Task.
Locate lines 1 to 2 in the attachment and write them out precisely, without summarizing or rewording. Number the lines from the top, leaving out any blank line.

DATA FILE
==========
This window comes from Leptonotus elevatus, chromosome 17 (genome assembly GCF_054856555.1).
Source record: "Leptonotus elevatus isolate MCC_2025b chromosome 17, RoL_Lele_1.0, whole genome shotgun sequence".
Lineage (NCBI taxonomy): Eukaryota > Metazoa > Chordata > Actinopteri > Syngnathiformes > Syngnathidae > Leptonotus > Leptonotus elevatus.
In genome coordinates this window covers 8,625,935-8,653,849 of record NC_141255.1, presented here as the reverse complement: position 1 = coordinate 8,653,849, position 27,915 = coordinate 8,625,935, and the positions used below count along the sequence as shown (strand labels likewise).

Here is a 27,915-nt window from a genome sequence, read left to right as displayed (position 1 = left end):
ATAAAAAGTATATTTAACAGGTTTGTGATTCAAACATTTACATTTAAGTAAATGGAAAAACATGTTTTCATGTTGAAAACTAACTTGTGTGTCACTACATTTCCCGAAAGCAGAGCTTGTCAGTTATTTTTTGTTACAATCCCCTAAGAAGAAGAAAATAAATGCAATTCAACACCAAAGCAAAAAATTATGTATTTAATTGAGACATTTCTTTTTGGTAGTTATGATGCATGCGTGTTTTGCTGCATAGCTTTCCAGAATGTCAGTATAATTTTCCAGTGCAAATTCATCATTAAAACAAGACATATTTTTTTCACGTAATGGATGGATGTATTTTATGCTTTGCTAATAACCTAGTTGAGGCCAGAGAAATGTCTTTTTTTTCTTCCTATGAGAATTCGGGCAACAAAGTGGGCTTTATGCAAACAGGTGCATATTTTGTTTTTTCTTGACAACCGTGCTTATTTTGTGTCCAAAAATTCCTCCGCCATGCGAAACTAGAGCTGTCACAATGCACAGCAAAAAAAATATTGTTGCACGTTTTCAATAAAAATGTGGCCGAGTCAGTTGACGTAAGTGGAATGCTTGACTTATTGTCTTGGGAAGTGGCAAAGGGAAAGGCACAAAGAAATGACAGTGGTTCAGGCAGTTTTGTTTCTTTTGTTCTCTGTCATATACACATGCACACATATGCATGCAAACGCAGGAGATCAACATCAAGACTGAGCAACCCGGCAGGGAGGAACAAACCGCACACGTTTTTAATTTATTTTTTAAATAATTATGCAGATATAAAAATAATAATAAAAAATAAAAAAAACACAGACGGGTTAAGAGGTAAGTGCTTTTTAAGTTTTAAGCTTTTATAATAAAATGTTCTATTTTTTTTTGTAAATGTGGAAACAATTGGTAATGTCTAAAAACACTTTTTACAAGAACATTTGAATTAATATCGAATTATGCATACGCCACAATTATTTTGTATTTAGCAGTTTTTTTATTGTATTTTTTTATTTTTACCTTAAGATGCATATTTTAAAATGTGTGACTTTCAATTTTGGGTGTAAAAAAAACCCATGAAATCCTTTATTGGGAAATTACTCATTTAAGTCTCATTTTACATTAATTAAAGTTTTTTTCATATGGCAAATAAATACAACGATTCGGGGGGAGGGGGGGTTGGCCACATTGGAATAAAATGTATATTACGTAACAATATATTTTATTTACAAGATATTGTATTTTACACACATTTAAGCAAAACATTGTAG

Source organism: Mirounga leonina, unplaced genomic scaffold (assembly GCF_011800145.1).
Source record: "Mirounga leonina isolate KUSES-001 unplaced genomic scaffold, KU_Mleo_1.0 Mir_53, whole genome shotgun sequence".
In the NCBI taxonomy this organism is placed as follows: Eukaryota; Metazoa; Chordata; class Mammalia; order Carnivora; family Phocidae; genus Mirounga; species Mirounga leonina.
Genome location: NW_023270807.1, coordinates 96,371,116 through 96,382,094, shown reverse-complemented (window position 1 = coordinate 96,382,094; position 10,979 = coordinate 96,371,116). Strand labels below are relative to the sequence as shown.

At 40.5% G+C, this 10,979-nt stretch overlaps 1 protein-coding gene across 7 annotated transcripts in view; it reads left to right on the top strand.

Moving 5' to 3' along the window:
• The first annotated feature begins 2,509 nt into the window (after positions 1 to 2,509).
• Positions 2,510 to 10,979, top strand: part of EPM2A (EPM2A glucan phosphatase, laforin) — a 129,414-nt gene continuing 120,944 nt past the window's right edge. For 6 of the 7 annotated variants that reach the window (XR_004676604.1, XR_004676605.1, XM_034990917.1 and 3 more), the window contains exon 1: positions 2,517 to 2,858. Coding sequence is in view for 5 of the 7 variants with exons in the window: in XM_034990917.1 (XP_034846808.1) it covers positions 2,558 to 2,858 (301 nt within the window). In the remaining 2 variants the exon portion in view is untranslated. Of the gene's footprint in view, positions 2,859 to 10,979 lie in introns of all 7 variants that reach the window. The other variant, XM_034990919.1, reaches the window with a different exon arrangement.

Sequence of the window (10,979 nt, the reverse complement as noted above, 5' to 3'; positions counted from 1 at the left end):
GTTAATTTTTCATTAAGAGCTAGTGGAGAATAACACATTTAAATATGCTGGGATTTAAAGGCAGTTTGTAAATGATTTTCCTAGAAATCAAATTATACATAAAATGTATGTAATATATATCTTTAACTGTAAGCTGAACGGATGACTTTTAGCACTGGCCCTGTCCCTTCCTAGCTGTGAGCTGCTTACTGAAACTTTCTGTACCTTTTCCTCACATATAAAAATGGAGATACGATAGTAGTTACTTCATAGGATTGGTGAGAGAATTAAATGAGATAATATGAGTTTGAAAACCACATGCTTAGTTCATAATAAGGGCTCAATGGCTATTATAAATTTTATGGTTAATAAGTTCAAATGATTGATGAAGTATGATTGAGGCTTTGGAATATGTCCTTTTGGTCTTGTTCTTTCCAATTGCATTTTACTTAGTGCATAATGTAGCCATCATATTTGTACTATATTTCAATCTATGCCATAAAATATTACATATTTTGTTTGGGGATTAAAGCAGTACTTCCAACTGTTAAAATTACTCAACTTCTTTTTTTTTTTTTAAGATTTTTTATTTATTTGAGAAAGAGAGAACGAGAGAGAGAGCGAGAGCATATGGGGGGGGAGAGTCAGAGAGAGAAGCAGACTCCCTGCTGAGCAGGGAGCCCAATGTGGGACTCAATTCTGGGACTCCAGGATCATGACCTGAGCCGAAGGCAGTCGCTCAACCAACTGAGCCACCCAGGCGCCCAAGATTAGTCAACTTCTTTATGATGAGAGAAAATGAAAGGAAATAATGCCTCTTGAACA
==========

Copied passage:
This window comes from Leptonotus elevatus, chromosome 17 (genome assembly GCF_054856555.1).
Source record: "Leptonotus elevatus isolate MCC_2025b chromosome 17, RoL_Lele_1.0, whole genome shotgun sequence".